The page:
US Expat Taxes for Americans Living in France – What You Need to Know
There are an estimated 102,000 Americans living in France.
Living in France is an incredible experience for a variety of reasons – the history, culture, cuisine, climate, wine, beaches, skiing, and the wonderful countryside to name but a few. As an American expatriate living in France though, what exactly do you need to know regarding filing US expat (and French) taxes?
All US citizens and green card holders whose global income meets IRS minimum thresholds are required to file a US federal tax return and pay taxes to the IRS, regardless of where in the world they live or their income is generated.
The good news is if you are already paying income tax in France, there are various claimable exclusions and exemptions available to reduce your IRS income tax bill.
US taxes – what you need to know
If your annual, global income exceeds US$12,550 (per individual) in 2021 ($12,400 in 2020), or $400 of self-employment income, or just $5 of any income if you are married to but filing separately from a foreigner, then you are required to file Form 1040. While any tax you may owe is still due by April 15, expats get an automatic filing extension until June 15. This can be extended still further online until October 15 in needed.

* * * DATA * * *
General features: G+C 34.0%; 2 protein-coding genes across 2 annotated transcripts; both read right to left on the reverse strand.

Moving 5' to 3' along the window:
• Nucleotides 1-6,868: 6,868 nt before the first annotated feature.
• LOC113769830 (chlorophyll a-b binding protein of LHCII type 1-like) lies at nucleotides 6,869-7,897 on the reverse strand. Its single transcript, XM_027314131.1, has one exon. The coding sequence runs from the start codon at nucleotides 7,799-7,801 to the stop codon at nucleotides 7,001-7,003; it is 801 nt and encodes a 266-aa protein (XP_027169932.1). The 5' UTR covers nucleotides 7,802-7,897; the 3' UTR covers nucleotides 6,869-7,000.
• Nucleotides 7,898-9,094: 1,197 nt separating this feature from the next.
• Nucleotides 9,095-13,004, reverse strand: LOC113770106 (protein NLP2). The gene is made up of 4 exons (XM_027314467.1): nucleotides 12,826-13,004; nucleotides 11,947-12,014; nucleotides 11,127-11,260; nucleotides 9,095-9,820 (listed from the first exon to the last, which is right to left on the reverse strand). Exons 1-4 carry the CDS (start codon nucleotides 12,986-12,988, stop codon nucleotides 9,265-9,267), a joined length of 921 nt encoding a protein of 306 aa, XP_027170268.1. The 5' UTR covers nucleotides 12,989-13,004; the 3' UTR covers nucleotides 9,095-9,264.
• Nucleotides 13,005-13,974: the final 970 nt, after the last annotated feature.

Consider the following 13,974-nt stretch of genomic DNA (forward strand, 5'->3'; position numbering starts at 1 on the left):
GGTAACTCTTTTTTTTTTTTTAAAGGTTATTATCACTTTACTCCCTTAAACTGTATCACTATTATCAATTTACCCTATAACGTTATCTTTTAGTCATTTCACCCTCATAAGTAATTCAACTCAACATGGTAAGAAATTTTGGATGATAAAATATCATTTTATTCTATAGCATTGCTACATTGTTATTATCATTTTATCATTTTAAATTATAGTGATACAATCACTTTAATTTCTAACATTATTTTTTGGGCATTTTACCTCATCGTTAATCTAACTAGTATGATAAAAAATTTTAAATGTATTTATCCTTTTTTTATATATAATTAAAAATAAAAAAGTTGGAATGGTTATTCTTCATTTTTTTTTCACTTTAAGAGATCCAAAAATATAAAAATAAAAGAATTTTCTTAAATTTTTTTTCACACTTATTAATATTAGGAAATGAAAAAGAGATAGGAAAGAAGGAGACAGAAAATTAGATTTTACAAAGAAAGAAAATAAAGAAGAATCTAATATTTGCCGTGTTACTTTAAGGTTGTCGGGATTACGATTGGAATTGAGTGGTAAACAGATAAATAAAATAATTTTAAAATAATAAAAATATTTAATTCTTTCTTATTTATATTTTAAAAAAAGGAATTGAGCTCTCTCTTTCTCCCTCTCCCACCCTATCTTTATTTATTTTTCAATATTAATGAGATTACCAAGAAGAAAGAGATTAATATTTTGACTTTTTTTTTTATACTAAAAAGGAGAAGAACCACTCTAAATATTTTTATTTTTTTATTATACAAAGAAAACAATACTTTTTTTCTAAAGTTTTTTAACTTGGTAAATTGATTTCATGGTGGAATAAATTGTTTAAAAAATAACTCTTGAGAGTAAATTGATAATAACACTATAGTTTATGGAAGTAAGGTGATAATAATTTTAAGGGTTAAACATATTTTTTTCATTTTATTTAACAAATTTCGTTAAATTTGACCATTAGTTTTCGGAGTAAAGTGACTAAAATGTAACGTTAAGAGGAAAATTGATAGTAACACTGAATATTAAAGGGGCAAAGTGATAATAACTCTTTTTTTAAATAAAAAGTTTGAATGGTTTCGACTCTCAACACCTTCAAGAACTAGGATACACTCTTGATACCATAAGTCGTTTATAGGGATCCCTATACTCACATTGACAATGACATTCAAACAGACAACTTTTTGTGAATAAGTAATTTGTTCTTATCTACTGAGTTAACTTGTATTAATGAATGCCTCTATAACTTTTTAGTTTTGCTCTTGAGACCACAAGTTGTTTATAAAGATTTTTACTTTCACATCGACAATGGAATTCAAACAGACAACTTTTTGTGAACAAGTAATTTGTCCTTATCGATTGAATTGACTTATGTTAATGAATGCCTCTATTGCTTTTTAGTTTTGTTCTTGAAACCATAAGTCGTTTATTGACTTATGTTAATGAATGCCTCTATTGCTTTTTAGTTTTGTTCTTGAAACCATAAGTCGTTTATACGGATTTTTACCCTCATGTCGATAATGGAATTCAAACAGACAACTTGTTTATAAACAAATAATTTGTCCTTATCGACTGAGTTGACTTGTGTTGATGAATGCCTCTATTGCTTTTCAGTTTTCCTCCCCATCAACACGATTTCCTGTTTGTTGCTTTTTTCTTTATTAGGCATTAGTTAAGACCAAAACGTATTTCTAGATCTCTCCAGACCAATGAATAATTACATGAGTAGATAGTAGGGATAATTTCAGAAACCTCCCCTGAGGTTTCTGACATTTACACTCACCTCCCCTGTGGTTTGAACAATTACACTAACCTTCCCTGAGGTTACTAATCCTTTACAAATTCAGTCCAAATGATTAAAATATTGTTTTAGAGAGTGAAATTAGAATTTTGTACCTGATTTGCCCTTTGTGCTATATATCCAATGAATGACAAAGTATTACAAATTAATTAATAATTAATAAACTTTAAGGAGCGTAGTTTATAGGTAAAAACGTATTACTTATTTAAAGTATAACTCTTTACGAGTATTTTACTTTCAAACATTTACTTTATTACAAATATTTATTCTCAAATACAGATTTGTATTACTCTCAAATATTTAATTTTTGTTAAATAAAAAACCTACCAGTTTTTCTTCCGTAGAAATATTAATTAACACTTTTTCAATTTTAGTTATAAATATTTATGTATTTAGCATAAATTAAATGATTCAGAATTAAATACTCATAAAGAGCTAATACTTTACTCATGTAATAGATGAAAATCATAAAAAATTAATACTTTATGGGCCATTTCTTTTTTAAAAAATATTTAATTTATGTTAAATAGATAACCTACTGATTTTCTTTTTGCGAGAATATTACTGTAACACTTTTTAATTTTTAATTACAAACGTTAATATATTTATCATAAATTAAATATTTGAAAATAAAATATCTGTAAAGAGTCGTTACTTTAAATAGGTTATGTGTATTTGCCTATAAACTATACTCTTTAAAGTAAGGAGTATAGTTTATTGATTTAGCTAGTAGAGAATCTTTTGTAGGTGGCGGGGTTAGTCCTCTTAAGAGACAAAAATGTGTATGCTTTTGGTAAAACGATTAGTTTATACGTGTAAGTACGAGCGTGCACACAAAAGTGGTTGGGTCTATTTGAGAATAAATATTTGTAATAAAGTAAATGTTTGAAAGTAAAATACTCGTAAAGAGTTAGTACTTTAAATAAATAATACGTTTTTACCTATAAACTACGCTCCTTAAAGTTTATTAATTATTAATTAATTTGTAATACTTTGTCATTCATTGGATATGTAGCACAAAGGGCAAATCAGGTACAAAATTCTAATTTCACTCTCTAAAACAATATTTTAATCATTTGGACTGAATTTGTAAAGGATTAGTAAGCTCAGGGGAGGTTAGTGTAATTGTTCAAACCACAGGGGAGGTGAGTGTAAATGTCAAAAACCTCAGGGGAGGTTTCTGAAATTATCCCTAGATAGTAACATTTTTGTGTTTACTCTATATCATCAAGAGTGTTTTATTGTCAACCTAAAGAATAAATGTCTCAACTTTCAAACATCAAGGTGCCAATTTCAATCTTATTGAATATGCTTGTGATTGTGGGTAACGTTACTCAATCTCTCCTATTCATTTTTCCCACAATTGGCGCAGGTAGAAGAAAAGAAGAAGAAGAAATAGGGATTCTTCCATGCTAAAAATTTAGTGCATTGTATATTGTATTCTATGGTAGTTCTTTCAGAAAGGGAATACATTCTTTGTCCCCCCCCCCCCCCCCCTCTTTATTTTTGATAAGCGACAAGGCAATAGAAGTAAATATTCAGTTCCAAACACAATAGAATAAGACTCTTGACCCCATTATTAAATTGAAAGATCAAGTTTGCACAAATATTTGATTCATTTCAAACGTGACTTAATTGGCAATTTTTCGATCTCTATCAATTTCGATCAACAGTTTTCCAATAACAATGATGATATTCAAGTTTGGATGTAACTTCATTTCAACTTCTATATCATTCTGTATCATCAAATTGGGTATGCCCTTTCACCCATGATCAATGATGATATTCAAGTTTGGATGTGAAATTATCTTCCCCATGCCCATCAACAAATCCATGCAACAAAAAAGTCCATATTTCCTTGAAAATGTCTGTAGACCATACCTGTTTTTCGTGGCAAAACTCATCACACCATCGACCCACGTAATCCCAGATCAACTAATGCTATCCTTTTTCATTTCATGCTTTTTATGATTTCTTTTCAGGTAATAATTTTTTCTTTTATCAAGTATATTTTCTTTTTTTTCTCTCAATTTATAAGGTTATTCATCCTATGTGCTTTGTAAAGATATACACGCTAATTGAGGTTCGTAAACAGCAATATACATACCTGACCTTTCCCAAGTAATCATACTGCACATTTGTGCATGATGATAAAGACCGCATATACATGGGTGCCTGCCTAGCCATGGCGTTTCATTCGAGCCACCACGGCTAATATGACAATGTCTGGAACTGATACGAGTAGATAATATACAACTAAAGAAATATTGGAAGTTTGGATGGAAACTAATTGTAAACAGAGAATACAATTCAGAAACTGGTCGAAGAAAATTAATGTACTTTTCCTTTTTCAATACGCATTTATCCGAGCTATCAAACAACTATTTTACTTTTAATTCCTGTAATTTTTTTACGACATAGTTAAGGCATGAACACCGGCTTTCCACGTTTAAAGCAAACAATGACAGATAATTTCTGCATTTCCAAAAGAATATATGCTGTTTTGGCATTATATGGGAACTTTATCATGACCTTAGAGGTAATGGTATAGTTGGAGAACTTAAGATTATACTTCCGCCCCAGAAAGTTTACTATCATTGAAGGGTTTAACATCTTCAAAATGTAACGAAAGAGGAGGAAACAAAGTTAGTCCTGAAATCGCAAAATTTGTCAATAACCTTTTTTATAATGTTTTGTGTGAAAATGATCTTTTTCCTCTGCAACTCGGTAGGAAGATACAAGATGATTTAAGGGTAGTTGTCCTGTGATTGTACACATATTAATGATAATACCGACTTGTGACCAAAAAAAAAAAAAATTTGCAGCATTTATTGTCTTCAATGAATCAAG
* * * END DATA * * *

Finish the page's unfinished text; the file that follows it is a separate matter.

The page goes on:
If you have foreign assets worth over US$200,000 per person, excluding your home if it is owned in your own name, you also have to file form 8938 and declare them.
If you had a total of at least US$10,000 in one or more foreign accounts at any time during the tax year, you also have to file FinCEN form 114, otherwise known as a Foreign Bank Account Report or FBAR.
“France now has a higher tax burden than any other country in the euro zone apart from Belgium.”
– The Economist Magazine.
If you pay income tax in France, there are several mechanisms that allow you to reduce or avoid being taxed on the same income by the IRS too. The two primary ones are the Foreign Earned Income Exclusion, which lets you exclude the first around US$100,000 of foreign earned income from US tax if you can demonstrate that you are a French resident, and the Foreign Tax Credit, which gives you a dollar tax credit for every dollar of tax you’ve paid in France. The Foreign Tax Credit is normally a better option if you pay more tax in France than you would to the IRS, as you can carry the excess credits forward for future use. Be aware though that even if you don’t owe any tax to the IRS, if your income is over the IRS thresholds mentioned above, you still have to file.
The United States – France Tax Treaty
The United States – France Tax Treaty covers double taxation with regards to different types of income tax and capital gains tax, however, as already mentioned, the benefits are limited for American expats living in France. The treaty does ensure though that no one will pay more tax than the higher of the two countries’ tax rates, and it also defines where taxes should be paid, which normally depends on where the income arises.